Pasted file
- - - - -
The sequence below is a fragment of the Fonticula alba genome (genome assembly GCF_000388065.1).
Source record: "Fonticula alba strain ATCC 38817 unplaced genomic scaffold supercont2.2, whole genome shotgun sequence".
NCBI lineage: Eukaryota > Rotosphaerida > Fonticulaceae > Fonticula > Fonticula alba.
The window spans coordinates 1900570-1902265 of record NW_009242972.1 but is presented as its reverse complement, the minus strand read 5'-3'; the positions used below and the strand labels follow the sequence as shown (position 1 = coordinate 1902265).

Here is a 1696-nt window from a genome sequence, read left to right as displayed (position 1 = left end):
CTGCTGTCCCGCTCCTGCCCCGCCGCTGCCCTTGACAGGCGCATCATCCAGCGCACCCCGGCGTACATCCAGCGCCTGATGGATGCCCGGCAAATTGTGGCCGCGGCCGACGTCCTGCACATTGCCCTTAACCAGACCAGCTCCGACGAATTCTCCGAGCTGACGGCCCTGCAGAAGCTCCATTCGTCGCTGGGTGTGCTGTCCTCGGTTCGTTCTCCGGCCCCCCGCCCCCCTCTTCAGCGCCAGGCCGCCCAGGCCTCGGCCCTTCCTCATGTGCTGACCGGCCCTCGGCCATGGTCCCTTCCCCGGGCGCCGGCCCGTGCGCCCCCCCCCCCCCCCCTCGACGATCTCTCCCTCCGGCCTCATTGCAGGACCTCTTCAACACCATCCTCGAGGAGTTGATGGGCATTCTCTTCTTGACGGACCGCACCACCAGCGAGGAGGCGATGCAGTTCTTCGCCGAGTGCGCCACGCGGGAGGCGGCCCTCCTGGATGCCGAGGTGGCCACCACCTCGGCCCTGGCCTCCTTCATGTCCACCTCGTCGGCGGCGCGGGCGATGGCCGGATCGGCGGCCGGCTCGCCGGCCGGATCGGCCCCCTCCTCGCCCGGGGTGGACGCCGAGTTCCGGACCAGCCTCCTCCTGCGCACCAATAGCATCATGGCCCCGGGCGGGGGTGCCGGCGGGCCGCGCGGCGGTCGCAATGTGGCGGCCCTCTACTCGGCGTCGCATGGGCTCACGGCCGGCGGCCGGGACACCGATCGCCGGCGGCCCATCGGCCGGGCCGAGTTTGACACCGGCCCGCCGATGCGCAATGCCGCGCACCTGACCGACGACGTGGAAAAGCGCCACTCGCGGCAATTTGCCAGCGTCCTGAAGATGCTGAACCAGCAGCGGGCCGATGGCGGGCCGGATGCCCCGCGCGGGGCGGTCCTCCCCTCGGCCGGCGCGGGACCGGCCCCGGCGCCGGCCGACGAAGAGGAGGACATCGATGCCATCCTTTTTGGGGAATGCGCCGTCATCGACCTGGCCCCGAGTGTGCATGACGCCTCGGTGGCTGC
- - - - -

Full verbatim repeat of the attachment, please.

The sequence below is a fragment of the Fonticula alba genome (genome assembly GCF_000388065.1).
Source record: "Fonticula alba strain ATCC 38817 unplaced genomic scaffold supercont2.2, whole genome shotgun sequence".
NCBI lineage: Eukaryota > Rotosphaerida > Fonticulaceae > Fonticula > Fonticula alba.
The window spans coordinates 1900570-1902265 of record NW_009242972.1 but is presented as its reverse complement, the minus strand read 5'-3'; the positions used below and the strand labels follow the sequence as shown (position 1 = coordinate 1902265).

Here is a 1696-nt window from a genome sequence, read left to right as displayed (position 1 = left end):
CTGCTGTCCCGCTCCTGCCCCGCCGCTGCCCTTGACAGGCGCATCATCCAGCGCACCCCGGCGTACATCCAGCGCCTGATGGATGCCCGGCAAATTGTGGCCGCGGCCGACGTCCTGCACATTGCCCTTAACCAGACCAGCTCCGACGAATTCTCCGAGCTGACGGCCCTGCAGAAGCTCCATTCGTCGCTGGGTGTGCTGTCCTCGGTTCGTTCTCCGGCCCCCCGCCCCCCTCTTCAGCGCCAGGCCGCCCAGGCCTCGGCCCTTCCTCATGTGCTGACCGGCCCTCGGCCATGGTCCCTTCCCCGGGCGCCGGCCCGTGCGCCCCCCCCCCCCCCCCTCGACGATCTCTCCCTCCGGCCTCATTGCAGGACCTCTTCAACACCATCCTCGAGGAGTTGATGGGCATTCTCTTCTTGACGGACCGCACCACCAGCGAGGAGGCGATGCAGTTCTTCGCCGAGTGCGCCACGCGGGAGGCGGCCCTCCTGGATGCCGAGGTGGCCACCACCTCGGCCCTGGCCTCCTTCATGTCCACCTCGTCGGCGGCGCGGGCGATGGCCGGATCGGCGGCCGGCTCGCCGGCCGGATCGGCCCCCTCCTCGCCCGGGGTGGACGCCGAGTTCCGGACCAGCCTCCTCCTGCGCACCAATAGCATCATGGCCCCGGGCGGGGGTGCCGGCGGGCCGCGCGGCGGTCGCAATGTGGCGGCCCTCTACTCGGCGTCGCATGGGCTCACGGCCGGCGGCCGGGACACCGATCGCCGGCGGCCCATCGGCCGGGCCGAGTTTGACACCGGCCCGCCGATGCGCAATGCCGCGCACCTGACCGACGACGTGGAAAAGCGCCACTCGCGGCAATTTGCCAGCGTCCTGAAGATGCTGAACCAGCAGCGGGCCGATGGCGGGCCGGATGCCCCGCGCGGGGCGGTCCTCCCCTCGGCCGGCGCGGGACCGGCCCCGGCGCCGGCCGACGAAGAGGAGGACATCGATGCCATCCTTTTTGGGGAATGCGCCGTCATCGACCTGGCCCCGAGTGTGCATGACGCCTCGGTGGCTGC